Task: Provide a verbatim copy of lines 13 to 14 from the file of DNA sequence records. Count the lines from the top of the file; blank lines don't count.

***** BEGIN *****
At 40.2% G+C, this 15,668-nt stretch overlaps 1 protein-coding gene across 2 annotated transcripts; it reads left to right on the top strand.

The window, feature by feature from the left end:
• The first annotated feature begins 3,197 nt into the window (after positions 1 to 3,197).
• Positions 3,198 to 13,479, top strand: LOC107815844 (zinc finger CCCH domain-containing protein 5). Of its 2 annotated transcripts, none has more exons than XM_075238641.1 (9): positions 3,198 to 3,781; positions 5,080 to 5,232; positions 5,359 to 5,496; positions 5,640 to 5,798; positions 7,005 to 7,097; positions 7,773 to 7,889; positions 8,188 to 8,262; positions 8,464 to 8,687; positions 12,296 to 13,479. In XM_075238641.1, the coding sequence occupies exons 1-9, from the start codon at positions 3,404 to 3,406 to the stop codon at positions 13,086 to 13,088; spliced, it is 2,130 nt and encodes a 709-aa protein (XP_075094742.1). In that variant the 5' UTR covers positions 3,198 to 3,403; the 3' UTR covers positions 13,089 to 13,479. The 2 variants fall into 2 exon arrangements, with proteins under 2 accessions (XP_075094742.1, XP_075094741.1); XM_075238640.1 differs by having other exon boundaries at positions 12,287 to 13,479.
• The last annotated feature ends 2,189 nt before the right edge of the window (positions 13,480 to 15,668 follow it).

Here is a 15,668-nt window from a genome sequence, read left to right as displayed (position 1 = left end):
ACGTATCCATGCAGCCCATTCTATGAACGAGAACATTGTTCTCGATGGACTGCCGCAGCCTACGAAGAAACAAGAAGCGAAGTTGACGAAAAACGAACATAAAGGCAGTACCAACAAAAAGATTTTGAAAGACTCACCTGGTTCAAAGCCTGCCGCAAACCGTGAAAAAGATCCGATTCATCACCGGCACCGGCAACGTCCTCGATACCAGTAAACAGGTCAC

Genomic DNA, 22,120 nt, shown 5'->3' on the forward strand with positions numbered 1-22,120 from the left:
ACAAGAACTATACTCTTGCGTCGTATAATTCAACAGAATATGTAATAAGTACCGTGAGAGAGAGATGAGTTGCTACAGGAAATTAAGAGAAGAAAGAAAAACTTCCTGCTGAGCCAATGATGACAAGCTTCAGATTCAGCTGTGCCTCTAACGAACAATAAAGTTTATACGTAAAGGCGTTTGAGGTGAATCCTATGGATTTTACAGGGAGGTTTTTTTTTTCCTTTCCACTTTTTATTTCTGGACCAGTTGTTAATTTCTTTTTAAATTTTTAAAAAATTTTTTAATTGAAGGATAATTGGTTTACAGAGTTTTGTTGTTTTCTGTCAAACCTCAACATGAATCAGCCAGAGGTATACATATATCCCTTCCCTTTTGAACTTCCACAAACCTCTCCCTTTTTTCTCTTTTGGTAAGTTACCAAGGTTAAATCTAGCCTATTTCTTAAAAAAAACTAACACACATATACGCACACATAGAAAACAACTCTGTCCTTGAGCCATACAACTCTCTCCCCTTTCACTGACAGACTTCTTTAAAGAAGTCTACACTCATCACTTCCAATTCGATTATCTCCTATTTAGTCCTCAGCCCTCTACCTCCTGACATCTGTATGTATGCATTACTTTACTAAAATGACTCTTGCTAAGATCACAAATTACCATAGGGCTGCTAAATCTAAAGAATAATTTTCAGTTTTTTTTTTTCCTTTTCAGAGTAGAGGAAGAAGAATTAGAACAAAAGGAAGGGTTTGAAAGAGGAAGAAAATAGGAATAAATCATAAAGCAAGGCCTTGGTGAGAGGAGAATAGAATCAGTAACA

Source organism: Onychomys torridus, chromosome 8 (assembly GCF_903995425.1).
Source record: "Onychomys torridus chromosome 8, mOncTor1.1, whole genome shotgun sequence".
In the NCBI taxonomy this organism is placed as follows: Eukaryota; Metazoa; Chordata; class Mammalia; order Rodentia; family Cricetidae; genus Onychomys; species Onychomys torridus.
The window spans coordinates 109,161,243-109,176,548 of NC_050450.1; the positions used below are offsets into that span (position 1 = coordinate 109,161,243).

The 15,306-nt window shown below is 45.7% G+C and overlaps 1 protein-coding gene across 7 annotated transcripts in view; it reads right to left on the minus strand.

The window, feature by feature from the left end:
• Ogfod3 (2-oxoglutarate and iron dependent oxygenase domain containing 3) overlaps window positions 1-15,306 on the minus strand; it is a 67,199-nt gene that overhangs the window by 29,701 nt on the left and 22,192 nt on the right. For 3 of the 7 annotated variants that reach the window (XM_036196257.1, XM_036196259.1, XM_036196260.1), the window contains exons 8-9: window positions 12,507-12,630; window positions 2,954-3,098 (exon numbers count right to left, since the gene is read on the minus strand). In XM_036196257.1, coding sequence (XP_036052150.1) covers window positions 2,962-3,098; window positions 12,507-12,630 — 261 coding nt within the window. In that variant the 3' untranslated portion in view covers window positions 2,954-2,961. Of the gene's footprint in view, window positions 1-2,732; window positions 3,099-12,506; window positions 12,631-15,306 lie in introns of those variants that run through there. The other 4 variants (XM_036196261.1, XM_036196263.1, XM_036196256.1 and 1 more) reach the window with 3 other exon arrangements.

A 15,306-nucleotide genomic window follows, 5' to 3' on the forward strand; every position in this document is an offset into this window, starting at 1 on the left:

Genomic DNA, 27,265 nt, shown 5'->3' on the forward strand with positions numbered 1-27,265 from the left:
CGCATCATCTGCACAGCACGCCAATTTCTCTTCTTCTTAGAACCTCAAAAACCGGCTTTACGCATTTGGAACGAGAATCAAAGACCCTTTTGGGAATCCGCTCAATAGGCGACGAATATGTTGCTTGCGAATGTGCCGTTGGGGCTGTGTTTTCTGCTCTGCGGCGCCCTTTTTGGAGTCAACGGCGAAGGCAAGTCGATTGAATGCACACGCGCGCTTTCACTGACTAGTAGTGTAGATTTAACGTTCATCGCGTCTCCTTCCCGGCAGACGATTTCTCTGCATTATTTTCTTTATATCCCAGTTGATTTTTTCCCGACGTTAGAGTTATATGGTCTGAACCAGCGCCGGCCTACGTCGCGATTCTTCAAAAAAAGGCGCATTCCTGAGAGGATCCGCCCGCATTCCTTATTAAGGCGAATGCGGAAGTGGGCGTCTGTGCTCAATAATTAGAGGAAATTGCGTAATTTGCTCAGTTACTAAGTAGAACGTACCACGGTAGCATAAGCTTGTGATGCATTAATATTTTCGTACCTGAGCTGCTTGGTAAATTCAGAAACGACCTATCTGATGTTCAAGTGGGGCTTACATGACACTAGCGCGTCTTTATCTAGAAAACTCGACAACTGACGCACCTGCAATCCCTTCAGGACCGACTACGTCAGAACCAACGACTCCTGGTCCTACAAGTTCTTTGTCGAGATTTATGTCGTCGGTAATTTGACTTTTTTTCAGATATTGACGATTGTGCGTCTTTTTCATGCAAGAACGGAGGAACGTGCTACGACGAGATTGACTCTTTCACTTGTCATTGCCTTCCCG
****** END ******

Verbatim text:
The window spans coordinates 109,161,243-109,176,548 of NC_050450.1; the positions used below are offsets into that span (position 1 = coordinate 109,161,243).

The 15,306-nt window shown below is 45.7% G+C and overlaps 1 protein-coding gene across 7 annotated transcripts in view; it reads right to left on the minus strand.